ST. LOUIS — Small banks are showing renewed interest in consumer lending, but they have been admittedly slow in embracing new technology that could help them reach even more borrowers.
Some bankers are also worried that regulators — concerned about smaller institutions' exposure to commercial real estate — could impose new rules that might force them to scale back their lending.
Those were the key findings in an annual survey of community bankers that was released Thursday at a conference co-hosted by the Federal Reserve and the Conference of State Bank Supervisors. The survey, distributed in April, polled 557 bankers, most representing institutions with assets of $100 million to $1 billion.
Mortgage lending is becoming more popular product for community banks, with three-fourths of survey participants saying they offer fixed-rate products and 60% offering adjustable-rate loans. Nearly 75% of respondents are making home equity loans. Those percentages were all lower in last year's survey.
Among other consumer categories, 90% of respondents said their banks' are offering auto loans and nearly half had credit card products.
Despite their efforts, though, community banks are struggling to increase market share and in some cases may even be losing ground, bankers said
Online lenders are poaching consumers and business customers, and competition is intense for auto loans, Richard Sanborn, president and chief executive of the $515 million-asset Seacoast Commerce Bank in San Diego said during a panel discussion at the conference. Seacoast focuses exclusively on real estate lending tied to the Small Business Administration.
"The space is getting smaller as to what community banks can do," Sanborn said.
Bankers surveyed are worried that small institutions are moving to slowly in adopting new technologies. While 81% of the banks surveyed provide mobile banking services, only a third offer online loan applications, for example.
"The stalled level of online lending activity may reflect technological constraints," the report said. The results suggest "that community bankers do not necessarily see technology as an ever more encompassing solution to operational problems."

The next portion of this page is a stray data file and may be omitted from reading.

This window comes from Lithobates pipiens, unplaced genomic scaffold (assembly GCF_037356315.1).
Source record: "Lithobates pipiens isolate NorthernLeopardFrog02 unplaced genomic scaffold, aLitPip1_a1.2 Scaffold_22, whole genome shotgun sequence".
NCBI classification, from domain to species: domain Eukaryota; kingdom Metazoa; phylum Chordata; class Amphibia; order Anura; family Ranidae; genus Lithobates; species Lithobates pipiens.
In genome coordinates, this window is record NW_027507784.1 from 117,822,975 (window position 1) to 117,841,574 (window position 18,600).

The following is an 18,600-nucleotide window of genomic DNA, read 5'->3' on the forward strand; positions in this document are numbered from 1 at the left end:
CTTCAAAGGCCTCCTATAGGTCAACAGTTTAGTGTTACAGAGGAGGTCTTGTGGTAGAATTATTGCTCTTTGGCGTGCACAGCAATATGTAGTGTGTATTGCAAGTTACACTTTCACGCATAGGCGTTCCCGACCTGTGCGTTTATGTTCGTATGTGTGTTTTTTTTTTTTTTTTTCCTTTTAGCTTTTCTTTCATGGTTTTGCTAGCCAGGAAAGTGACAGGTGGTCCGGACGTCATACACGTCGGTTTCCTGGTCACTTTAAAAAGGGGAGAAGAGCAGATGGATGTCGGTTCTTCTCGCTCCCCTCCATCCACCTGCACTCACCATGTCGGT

Darrin Williams, the CEO of the $1.2 billion-asset Southern Bancorp in Arkadelphia, Ark., said during the panel discussion that small banks need to think "beyond mobile."
"Fintech disruptors are very good at using distribution channels so we need to partner with that or do it ourselves," he said.
The cost of regulation remains a concern for community bankers, as new research showed that compliance accounts for more than 40% of accounting and consulting expenses, about a fifth of all data-processing and legal costs and 11% of personnel expense. Nearly two-thirds of bankers flagged new mortgage disclosure regulations as particularly burdensome, arguing that so-called know-before-you-owe rules are significantly delaying closings.
Research unveiled at the conference estimated that the aggregated compliance cost across all banks with less than $10 billion in assets is $4.6 billion annually. Still, the banker survey observed that the relative costs of compliance "were stable" compared with a year earlier.
A bigger issue is the threat of the intended — and unintended — consequences of future regulatory changes. They worry, for example, that regulators might impose new capital requirements or stricter underwriting guidelines in an effort to reduce small banks' CRE exposure.
"Regulatory uncertainty … can wreck your business model," Sanborn said. "It can paralyze you. That is difficult for community banks in any environment."
"As community bankers, we're going to find a way to serve our customers," Williams added. "But compliance costs permeate the institution."
That message resonated with a number of the state banking commissioners in attendance.
"The survey helps us understand how certain new regulations, or their applications, have slowed growth in mortgage lending and made other business segments less attractive," said Charles Cooper, the banking commissioner in Texas and chairman of the Conference of State Bank Supervisors.
"These findings … underscore the need for careful consideration of unintended consequences and the application of rightsized regulation," Cooper added.